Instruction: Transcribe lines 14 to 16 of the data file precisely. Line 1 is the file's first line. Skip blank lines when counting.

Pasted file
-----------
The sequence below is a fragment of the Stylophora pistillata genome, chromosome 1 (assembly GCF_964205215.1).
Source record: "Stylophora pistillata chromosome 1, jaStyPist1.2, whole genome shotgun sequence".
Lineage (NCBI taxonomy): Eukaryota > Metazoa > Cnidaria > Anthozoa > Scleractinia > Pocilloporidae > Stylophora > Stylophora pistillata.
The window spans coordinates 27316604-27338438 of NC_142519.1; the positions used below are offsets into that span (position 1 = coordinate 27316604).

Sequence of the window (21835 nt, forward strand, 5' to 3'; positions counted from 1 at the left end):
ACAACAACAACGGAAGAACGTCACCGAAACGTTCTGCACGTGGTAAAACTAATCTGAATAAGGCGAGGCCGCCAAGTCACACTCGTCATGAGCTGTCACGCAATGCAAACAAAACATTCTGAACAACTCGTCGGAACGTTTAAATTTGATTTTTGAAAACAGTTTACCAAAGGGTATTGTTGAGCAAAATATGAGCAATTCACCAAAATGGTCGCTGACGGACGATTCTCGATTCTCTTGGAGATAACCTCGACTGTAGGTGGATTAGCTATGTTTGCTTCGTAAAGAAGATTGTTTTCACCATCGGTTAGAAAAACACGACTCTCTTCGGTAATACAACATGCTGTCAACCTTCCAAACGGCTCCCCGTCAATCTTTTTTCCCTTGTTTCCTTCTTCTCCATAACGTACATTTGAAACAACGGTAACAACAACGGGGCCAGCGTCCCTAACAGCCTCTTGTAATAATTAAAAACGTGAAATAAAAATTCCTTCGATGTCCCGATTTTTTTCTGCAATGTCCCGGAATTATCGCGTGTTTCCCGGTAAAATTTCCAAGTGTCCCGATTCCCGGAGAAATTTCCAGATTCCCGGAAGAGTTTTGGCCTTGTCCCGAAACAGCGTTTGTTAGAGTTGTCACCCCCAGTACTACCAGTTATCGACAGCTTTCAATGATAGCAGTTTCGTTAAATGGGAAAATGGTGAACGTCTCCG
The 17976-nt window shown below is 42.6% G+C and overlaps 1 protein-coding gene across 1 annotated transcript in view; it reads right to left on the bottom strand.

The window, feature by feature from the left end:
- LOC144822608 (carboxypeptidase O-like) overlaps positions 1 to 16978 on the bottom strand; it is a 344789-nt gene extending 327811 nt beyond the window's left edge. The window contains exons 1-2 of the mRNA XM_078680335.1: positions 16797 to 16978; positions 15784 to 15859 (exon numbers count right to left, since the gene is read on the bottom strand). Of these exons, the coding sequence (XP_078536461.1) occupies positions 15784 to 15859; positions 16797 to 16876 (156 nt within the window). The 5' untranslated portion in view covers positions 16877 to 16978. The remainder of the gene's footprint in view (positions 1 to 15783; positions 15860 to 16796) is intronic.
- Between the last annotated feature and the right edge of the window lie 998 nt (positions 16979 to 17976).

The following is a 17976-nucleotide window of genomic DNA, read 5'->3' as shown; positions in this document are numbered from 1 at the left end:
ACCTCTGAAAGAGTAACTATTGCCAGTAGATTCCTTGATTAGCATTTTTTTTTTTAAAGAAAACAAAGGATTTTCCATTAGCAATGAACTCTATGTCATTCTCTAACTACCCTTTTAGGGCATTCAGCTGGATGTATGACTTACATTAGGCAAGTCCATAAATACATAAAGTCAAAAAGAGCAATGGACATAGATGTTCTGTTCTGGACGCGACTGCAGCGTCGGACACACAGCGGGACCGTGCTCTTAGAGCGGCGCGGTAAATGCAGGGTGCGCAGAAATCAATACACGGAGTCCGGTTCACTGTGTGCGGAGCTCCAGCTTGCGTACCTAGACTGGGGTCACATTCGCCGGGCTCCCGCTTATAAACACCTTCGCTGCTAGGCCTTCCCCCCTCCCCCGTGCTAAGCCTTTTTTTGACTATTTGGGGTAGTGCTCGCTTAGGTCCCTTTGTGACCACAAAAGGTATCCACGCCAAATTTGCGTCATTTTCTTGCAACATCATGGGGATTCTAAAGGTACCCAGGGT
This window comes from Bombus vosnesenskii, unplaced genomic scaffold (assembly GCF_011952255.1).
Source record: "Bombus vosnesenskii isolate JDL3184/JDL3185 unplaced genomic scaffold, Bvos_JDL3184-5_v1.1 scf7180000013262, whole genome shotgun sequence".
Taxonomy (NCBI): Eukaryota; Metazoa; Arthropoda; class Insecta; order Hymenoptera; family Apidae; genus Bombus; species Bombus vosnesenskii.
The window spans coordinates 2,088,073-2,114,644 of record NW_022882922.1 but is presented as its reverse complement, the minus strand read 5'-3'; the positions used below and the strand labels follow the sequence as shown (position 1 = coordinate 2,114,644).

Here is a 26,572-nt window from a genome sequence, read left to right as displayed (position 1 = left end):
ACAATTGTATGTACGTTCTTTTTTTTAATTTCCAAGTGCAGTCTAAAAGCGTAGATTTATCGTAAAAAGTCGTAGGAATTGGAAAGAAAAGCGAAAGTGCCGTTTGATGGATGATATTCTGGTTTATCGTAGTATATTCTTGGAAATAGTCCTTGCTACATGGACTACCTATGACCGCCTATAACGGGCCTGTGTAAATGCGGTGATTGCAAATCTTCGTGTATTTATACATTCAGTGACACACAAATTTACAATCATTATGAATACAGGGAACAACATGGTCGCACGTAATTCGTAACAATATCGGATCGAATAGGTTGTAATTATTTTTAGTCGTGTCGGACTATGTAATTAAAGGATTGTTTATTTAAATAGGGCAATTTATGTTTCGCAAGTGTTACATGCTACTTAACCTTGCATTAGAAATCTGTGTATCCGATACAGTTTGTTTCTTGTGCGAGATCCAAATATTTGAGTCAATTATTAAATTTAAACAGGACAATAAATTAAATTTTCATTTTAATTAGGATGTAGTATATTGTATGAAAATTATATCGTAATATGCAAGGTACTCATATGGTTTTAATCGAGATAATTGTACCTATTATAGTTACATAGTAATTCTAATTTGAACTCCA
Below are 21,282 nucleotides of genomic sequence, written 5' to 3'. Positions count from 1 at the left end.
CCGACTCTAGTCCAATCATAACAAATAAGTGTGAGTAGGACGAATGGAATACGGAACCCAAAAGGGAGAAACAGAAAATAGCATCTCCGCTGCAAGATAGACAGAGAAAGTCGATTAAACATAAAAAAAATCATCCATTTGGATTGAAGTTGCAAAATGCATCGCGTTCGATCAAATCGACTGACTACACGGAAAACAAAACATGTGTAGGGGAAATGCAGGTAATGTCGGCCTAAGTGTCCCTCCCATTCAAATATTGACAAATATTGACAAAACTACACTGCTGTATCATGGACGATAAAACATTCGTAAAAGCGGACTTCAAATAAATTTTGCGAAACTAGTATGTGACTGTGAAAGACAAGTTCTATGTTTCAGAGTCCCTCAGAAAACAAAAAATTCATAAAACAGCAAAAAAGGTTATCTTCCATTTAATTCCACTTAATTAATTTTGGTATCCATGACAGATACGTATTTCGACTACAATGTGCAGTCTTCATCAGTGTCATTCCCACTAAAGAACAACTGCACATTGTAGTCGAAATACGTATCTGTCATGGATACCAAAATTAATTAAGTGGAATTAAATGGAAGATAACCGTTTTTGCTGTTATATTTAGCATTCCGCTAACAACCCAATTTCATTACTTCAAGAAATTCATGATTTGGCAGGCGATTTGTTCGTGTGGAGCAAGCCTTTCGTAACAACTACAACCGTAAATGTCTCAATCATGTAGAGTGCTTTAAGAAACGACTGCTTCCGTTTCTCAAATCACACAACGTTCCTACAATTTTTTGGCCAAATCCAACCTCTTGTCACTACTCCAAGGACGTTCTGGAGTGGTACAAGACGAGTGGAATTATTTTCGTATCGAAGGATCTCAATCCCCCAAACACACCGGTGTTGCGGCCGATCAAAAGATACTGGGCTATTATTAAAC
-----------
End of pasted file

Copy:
Source record: "Bombus vosnesenskii isolate JDL3184/JDL3185 unplaced genomic scaffold, Bvos_JDL3184-5_v1.1 scf7180000013262, whole genome shotgun sequence".
Taxonomy (NCBI): Eukaryota; Metazoa; Arthropoda; class Insecta; order Hymenoptera; family Apidae; genus Bombus; species Bombus vosnesenskii.
The window spans coordinates 2,088,073-2,114,644 of record NW_022882922.1 but is presented as its reverse complement, the minus strand read 5'-3'; the positions used below and the strand labels follow the sequence as shown (position 1 = coordinate 2,114,644).